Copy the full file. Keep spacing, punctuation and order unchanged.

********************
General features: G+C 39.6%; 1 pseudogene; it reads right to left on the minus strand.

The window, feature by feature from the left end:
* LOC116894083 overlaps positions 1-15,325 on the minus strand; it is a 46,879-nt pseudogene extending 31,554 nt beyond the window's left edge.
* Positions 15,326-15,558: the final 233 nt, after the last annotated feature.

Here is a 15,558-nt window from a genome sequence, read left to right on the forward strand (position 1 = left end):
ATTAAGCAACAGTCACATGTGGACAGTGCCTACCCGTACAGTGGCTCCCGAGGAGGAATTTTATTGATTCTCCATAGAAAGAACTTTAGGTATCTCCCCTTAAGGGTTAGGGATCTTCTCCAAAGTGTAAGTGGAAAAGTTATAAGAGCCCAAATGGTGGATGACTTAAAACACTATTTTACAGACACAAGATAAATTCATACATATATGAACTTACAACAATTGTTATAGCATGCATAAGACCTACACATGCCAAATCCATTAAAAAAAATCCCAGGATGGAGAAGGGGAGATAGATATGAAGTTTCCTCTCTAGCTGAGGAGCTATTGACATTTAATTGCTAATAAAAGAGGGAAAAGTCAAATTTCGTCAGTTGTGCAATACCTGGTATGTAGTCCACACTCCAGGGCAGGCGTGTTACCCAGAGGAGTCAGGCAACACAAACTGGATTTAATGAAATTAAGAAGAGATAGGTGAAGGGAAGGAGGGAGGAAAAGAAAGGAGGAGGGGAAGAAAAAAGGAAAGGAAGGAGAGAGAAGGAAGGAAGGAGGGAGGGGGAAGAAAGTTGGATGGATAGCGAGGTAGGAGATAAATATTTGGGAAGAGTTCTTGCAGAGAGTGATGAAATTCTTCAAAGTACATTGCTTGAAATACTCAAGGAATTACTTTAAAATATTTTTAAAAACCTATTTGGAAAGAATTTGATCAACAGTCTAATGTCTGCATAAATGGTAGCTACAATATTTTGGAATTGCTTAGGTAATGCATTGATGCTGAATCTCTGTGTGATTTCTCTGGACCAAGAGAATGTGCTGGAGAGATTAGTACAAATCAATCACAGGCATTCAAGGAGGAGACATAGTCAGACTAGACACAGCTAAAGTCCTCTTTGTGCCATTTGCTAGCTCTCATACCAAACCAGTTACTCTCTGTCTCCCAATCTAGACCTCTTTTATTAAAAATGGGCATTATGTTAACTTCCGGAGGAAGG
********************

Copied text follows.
General features: G+C 39.6%; 1 pseudogene; it reads right to left on the minus strand.

The window, feature by feature from the left end:
* LOC116894083 overlaps positions 1-15,325 on the minus strand; it is a 46,879-nt pseudogene extending 31,554 nt beyond the window's left edge.
* Positions 15,326-15,558: the final 233 nt, after the last annotated feature.

Here is a 15,558-nt window from a genome sequence, read left to right on the forward strand (position 1 = left end):
ATTAAGCAACAGTCACATGTGGACAGTGCCTACCCGTACAGTGGCTCCCGAGGAGGAATTTTATTGATTCTCCATAGAAAGAACTTTAGGTATCTCCCCTTAAGGGTTAGGGATCTTCTCCAAAGTGTAAGTGGAAAAGTTATAAGAGCCCAAATGGTGGATGACTTAAAACACTATTTTACAGACACAAGATAAATTCATACATATATGAACTTACAACAATTGTTATAGCATGCATAAGACCTACACATGCCAAATCCATTAAAAAAAATCCCAGGATGGAGAAGGGGAGATAGATATGAAGTTTCCTCTCTAGCTGAGGAGCTATTGACATTTAATTGCTAATAAAAGAGGGAAAAGTCAAATTTCGTCAGTTGTGCAATACCTGGTATGTAGTCCACACTCCAGGGCAGGCGTGTTACCCAGAGGAGTCAGGCAACACAAACTGGATTTAATGAAATTAAGAAGAGATAGGTGAAGGGAAGGAGGGAGGAAAAGAAAGGAGGAGGGGAAGAAAAAAGGAAAGGAAGGAGAGAGAAGGAAGGAAGGAGGGAGGGGGAAGAAAGTTGGATGGATAGCGAGGTAGGAGATAAATATTTGGGAAGAGTTCTTGCAGAGAGTGATGAAATTCTTCAAAGTACATTGCTTGAAATACTCAAGGAATTACTTTAAAATATTTTTAAAAACCTATTTGGAAAGAATTTGATCAACAGTCTAATGTCTGCATAAATGGTAGCTACAATATTTTGGAATTGCTTAGGTAATGCATTGATGCTGAATCTCTGTGTGATTTCTCTGGACCAAGAGAATGTGCTGGAGAGATTAGTACAAATCAATCACAGGCATTCAAGGAGGAGACATAGTCAGACTAGACACAGCTAAAGTCCTCTTTGTGCCATTTGCTAGCTCTCATACCAAACCAGTTACTCTCTGTCTCCCAATCTAGACCTCTTTTATTAAAAATGGGCATTATGTTAACTTCCGGAGGAAGG